Sunday’s headlines were all about Mitt Romney winning the Maine caucuses and the CPAC straw poll of conservative activists, both on Saturday. But the sounds coming out of the Romney camp more likely were sighs of relief than victory cheers. And the real political energy seemed to have shifted to his chief Republican rival, Rick Santorum.
Powered by a big bump in national polling, plus an infusion of new campaign cash thanks to his victories Tuesday in Missouri, Minnesota, and Colorado, Santorum says he intends to go after Mr. Romney in the former Massachusetts governor's home state of Michigan. And Sarah Palin’s comments about Romney Sunday are sure to help him, even though she continues to be a tease about her eventual endorsement.
"I trust that [Romney’s] idea of conservatism is evolving, and I base this on a pretty moderate past he has had, even in some cases a liberal past," Ms. Palin told Fox News Sunday. "I am not convinced, and I don’t think that the majority of GOP and independent voters are convinced.”
Speaking on TV talk shows Sunday, Mr. Santorum called Romney “desperate” in his recent attacks on the former Pennsylvania senator, and Santorum predicted that he would do “exceptionally well” in the next major primary election in Michigan.
"We're going to spend a lot of time in Michigan and Arizona, and those are up next. And that's where we've really been focusing on," Santorum told ABC's "This Week." As reported by the Associated Press, Santorum suggested that a strong showing in those contests would make the presidential contest "a two-man race," dismissing current rivals Newt Gingrich and Ron Paul.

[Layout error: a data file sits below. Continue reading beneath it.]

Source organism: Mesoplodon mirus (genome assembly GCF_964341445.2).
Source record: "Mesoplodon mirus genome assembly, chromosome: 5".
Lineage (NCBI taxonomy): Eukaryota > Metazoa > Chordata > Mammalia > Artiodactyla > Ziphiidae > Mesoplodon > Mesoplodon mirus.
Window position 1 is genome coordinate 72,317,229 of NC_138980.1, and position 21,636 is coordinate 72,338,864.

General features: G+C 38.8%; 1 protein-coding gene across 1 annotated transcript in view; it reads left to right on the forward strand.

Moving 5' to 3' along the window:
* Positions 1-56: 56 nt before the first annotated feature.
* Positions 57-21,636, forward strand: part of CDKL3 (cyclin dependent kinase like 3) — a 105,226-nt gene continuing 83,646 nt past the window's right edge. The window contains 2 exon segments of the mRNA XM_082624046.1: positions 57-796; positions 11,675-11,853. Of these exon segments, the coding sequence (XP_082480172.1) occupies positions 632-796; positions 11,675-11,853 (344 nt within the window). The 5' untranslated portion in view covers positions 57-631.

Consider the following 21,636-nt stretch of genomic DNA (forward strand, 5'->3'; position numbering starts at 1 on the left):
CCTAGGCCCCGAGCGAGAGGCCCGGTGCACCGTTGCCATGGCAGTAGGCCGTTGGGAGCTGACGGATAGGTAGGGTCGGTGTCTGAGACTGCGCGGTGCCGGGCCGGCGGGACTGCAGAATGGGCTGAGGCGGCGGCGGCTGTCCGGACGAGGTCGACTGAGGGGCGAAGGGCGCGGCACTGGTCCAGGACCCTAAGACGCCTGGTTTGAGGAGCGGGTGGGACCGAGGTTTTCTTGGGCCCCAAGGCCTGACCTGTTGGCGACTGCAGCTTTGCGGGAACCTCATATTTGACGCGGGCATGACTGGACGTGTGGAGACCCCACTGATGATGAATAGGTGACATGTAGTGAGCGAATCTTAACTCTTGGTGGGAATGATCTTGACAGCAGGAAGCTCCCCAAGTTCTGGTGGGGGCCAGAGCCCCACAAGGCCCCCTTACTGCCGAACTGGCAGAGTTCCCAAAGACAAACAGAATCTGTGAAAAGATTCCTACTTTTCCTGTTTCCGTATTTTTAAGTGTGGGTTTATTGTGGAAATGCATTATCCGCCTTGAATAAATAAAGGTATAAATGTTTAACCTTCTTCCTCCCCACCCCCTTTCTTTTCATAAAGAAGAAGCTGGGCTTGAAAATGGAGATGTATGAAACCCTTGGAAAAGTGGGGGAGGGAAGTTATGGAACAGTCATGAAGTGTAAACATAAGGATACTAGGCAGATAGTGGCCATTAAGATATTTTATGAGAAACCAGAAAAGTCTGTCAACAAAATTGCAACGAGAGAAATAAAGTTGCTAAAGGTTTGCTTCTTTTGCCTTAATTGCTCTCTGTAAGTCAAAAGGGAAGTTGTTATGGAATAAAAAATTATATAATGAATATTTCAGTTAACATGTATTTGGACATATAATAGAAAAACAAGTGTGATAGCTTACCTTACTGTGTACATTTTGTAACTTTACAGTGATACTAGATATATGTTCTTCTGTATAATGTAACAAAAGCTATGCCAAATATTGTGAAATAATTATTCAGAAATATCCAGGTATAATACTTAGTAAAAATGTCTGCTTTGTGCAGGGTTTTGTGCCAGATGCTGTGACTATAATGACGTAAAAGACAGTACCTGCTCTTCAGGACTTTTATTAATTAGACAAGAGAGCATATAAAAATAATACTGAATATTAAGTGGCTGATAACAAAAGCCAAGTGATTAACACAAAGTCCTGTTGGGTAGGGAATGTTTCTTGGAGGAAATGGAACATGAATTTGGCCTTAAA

Santorum may be competitive among the four remaining GOP presidential rivals – perhaps even the man to beat now. But he’s not necessarily the leader in most recent polls.
The Real Clear Politics polling average ranks them this way: Romney 30.6 percent, Santorum 24.8 percent, Gingrich 20.2 percent, and Paul 13.6 percent. In the same poll averaging, President Obama is 10.3 percentage points ahead of Santorum but just 4.3 percentage points ahead of Romney. (Congressman Paul does better than Santorum by this measure.) The Intrade prediction market gives Romney a 79 percent chance of winning the GOP nomination; Santorum has just a 13 percent chance, according to Intrade.
But in a new Public Policy Polling (PPP) national poll of usual Republican primary voters, released Saturday, Santorum is at 38 percent to 23 percent for Romney, 17 percent for Gingrich, and 13 percent for Paul.
As he has elsewhere, Santorum ranks high in favorability here – 64 percent positive to 22 percent negative. That’s much better than Romney (44-43) or Gingrich (42-44). “Republicans are significantly souring on both Romney and Gingrich,” PPP reports.
In addition, according to this survey (taken Feb. 9 and 10), Santorum is now “completely dominating with several key segments of the electorate” – those describing themselves as “very conservative,” tea party voters, and evangelicals.
“It’s been an amazingly fast ascent to first place for Rick Santorum,” said Dean Debnam, president of Public Policy Polling, who adds a cautionary note for Santorum. “When he comes under attack in the coming days his lead could evaporate just as quickly as it was created.”